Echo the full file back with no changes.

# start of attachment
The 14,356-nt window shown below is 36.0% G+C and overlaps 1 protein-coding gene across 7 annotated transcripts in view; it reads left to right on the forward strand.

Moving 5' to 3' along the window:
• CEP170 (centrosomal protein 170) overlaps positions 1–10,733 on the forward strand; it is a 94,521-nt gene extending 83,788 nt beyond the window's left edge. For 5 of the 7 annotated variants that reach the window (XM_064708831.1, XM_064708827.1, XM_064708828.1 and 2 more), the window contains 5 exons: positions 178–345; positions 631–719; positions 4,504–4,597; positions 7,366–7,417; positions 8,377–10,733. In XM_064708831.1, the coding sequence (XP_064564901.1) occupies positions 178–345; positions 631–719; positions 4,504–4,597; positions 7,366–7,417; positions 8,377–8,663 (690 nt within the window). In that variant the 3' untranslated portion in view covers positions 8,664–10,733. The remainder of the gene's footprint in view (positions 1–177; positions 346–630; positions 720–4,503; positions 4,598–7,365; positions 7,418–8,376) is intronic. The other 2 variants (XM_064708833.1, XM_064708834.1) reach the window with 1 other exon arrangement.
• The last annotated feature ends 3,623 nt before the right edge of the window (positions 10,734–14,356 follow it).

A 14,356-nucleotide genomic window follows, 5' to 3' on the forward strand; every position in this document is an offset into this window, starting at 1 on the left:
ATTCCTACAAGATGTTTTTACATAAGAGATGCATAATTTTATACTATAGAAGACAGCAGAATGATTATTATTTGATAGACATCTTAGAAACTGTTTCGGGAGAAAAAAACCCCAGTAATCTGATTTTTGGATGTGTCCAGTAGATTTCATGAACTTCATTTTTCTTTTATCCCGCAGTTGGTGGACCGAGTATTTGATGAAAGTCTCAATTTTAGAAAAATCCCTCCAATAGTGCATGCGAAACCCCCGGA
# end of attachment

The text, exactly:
The 14,356-nt window shown below is 36.0% G+C and overlaps 1 protein-coding gene across 7 annotated transcripts in view; it reads left to right on the forward strand.

Moving 5' to 3' along the window:
• CEP170 (centrosomal protein 170) overlaps positions 1–10,733 on the forward strand; it is a 94,521-nt gene extending 83,788 nt beyond the window's left edge. For 5 of the 7 annotated variants that reach the window (XM_064708831.1, XM_064708827.1, XM_064708828.1 and 2 more), the window contains 5 exons: positions 178–345; positions 631–719; positions 4,504–4,597; positions 7,366–7,417; positions 8,377–10,733. In XM_064708831.1, the coding sequence (XP_064564901.1) occupies positions 178–345; positions 631–719; positions 4,504–4,597; positions 7,366–7,417; positions 8,377–8,663 (690 nt within the window). In that variant the 3' untranslated portion in view covers positions 8,664–10,733. The remainder of the gene's footprint in view (positions 1–177; positions 346–630; positions 720–4,503; positions 4,598–7,365; positions 7,418–8,376) is intronic. The other 2 variants (XM_064708833.1, XM_064708834.1) reach the window with 1 other exon arrangement.
• The last annotated feature ends 3,623 nt before the right edge of the window (positions 10,734–14,356 follow it).

A 14,356-nucleotide genomic window follows, 5' to 3' on the forward strand; every position in this document is an offset into this window, starting at 1 on the left:
ATTCCTACAAGATGTTTTTACATAAGAGATGCATAATTTTATACTATAGAAGACAGCAGAATGATTATTATTTGATAGACATCTTAGAAACTGTTTCGGGAGAAAAAAACCCCAGTAATCTGATTTTTGGATGTGTCCAGTAGATTTCATGAACTTCATTTTTCTTTTATCCCGCAGTTGGTGGACCGAGTATTTGATGAAAGTCTCAATTTTAGAAAAATCCCTCCAATAGTGCATGCGAAACCCCCGGA